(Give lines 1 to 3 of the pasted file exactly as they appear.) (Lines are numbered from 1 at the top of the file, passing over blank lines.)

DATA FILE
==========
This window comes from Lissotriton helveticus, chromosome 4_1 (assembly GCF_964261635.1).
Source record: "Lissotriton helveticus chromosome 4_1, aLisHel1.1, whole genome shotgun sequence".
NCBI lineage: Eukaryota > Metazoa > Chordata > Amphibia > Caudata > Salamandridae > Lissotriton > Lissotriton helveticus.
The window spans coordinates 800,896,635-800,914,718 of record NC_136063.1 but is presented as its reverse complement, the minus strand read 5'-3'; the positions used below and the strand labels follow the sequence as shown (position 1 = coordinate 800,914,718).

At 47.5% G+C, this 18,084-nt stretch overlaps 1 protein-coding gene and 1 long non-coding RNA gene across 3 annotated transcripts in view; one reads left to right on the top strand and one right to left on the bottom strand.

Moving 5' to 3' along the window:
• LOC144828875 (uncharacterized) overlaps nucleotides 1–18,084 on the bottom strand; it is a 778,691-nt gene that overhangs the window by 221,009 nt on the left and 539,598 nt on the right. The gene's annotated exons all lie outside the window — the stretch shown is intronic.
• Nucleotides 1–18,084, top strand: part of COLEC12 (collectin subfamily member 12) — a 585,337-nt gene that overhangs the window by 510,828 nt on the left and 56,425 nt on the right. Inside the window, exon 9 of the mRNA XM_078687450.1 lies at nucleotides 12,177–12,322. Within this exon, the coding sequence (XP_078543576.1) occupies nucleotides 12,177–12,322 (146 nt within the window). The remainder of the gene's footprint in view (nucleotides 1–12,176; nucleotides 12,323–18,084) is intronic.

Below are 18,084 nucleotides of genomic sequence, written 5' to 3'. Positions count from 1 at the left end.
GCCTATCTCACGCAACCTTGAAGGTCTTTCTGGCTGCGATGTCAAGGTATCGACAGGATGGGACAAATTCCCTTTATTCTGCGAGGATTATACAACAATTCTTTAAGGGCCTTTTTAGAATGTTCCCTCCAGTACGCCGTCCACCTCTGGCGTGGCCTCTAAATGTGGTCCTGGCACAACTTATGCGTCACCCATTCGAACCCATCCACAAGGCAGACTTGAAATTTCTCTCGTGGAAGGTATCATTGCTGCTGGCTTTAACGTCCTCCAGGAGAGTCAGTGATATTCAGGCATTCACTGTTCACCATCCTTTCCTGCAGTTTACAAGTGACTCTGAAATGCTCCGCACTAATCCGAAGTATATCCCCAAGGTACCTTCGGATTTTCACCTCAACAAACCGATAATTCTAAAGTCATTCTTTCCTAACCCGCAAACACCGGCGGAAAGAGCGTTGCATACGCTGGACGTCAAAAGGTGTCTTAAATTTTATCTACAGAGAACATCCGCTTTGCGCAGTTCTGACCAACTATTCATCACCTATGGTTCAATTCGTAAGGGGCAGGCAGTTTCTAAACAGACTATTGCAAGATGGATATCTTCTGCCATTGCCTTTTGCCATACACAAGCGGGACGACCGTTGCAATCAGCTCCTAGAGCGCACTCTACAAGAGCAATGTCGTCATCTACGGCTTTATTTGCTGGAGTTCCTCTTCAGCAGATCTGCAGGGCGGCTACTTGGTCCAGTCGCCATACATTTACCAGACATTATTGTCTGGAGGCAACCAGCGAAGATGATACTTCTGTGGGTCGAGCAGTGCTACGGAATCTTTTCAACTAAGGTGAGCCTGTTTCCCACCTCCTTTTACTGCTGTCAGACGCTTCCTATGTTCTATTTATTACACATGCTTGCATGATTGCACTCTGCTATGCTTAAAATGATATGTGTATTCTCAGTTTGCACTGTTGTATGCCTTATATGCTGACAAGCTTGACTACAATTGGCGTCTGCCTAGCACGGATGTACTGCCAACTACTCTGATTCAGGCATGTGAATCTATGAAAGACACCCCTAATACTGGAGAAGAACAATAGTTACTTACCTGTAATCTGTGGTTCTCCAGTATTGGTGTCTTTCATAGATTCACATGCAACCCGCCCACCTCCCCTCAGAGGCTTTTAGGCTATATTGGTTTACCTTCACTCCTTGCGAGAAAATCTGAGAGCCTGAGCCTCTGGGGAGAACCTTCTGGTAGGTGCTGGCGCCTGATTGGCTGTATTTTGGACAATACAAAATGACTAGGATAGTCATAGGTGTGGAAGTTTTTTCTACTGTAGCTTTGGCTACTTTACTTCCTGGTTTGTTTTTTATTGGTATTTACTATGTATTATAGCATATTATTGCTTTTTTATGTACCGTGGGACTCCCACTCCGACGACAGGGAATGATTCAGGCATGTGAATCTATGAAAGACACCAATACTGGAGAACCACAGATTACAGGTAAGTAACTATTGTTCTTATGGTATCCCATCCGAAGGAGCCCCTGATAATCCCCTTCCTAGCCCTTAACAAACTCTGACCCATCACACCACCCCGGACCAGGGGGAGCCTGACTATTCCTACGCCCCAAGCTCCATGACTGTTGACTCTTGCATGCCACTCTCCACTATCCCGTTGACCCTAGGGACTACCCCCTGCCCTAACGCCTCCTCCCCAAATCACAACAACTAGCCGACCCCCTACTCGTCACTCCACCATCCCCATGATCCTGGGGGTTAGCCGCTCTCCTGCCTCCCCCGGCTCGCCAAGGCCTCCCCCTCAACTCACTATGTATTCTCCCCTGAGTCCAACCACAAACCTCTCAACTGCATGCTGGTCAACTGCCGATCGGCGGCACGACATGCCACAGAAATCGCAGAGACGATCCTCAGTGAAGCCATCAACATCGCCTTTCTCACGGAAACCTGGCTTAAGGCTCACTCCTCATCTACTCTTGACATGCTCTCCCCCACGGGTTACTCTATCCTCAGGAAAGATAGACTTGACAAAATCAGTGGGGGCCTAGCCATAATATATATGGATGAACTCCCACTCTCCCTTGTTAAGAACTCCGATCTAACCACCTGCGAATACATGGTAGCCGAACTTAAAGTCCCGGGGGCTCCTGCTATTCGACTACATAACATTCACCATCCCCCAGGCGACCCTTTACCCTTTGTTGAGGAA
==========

This window comes from Lissotriton helveticus, chromosome 4_1 (assembly GCF_964261635.1).
Source record: "Lissotriton helveticus chromosome 4_1, aLisHel1.1, whole genome shotgun sequence".
NCBI lineage: Eukaryota > Metazoa > Chordata > Amphibia > Caudata > Salamandridae > Lissotriton > Lissotriton helveticus.